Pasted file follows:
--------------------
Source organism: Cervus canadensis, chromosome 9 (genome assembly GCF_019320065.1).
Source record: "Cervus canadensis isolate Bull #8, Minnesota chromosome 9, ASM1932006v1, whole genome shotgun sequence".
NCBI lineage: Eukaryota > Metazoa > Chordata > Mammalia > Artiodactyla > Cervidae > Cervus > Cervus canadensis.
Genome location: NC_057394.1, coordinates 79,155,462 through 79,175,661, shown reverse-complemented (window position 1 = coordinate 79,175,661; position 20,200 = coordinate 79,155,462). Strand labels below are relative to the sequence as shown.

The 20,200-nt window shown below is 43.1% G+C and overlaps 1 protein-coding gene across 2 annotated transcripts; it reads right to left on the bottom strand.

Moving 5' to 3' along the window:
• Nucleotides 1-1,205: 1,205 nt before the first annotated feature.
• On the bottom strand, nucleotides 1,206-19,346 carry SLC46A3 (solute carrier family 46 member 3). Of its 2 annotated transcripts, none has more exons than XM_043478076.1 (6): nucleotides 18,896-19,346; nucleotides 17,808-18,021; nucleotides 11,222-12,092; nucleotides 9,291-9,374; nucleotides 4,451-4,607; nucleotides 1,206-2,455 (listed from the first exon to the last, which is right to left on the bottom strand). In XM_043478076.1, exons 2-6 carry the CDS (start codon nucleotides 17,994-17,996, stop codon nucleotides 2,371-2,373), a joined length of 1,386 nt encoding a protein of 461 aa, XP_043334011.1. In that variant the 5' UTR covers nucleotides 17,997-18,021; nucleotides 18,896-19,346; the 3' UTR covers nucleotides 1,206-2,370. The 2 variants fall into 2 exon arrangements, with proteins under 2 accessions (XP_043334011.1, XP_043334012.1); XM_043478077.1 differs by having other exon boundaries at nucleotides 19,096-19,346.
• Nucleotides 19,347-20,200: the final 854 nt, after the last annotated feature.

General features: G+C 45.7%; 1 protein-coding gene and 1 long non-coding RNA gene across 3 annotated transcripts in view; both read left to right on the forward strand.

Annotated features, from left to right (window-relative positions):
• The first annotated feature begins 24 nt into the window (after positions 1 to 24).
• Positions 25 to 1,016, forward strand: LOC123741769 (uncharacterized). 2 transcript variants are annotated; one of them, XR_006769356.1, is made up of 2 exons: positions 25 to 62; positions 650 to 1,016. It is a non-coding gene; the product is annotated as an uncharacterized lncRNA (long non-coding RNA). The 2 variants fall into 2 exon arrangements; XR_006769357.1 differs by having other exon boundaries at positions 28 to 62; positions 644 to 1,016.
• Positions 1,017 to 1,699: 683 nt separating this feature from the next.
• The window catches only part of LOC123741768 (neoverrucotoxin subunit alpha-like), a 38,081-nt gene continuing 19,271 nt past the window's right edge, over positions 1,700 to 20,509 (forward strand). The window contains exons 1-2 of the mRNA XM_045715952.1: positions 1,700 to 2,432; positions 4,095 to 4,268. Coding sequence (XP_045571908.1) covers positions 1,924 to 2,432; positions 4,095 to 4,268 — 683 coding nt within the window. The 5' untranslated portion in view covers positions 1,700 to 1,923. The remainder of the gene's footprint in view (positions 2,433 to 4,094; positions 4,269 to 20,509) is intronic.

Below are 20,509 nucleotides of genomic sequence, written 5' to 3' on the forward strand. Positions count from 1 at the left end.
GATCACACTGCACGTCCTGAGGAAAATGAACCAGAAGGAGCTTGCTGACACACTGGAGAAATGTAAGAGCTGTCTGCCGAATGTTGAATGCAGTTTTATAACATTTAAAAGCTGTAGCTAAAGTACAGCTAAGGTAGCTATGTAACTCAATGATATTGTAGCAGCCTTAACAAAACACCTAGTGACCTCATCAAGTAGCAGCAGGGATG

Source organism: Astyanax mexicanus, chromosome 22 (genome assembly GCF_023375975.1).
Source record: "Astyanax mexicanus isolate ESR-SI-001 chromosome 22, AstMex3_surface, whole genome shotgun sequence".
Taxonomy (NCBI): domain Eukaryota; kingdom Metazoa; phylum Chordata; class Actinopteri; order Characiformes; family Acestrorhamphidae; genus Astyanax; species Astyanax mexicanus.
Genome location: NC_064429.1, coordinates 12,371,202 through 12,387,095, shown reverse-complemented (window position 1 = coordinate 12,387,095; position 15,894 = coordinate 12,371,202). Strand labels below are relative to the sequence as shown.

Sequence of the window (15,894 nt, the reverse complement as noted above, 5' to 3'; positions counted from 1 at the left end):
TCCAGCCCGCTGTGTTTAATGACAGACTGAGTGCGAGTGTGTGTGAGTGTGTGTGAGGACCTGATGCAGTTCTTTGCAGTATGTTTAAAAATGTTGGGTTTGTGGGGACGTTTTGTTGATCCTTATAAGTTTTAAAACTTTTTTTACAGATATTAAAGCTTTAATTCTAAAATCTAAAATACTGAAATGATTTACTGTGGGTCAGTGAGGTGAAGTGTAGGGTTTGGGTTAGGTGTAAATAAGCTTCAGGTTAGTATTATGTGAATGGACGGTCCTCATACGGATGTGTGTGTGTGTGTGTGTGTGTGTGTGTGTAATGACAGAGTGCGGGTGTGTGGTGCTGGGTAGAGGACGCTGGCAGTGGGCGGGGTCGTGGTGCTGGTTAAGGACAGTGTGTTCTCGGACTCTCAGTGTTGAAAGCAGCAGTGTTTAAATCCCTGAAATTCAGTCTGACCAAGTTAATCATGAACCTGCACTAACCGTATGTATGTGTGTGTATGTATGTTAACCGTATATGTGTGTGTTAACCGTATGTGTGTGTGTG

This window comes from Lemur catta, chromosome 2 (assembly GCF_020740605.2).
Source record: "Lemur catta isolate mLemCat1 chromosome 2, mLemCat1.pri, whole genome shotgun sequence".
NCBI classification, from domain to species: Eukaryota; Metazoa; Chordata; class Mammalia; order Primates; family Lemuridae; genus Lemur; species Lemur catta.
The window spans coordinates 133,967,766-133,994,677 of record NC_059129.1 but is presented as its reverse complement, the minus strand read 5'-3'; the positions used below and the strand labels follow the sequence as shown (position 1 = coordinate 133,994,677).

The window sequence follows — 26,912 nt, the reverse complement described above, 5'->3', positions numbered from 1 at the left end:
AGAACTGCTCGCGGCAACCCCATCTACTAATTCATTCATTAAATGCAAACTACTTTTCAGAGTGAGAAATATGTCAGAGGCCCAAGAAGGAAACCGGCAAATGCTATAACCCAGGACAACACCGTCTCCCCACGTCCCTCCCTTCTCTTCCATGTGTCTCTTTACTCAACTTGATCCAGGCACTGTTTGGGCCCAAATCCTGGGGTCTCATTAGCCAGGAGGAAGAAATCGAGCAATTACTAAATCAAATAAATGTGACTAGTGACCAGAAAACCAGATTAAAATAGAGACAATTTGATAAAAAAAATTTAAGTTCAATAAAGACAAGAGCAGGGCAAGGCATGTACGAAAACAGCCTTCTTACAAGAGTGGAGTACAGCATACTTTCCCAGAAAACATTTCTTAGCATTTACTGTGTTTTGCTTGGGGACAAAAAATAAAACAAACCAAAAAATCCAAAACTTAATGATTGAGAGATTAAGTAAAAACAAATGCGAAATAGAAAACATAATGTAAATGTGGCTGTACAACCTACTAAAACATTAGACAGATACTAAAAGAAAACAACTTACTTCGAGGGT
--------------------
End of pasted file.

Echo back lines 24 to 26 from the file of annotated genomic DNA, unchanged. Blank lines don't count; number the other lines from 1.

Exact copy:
This window comes from Lemur catta, chromosome 2 (assembly GCF_020740605.2).
Source record: "Lemur catta isolate mLemCat1 chromosome 2, mLemCat1.pri, whole genome shotgun sequence".
NCBI classification, from domain to species: Eukaryota; Metazoa; Chordata; class Mammalia; order Primates; family Lemuridae; genus Lemur; species Lemur catta.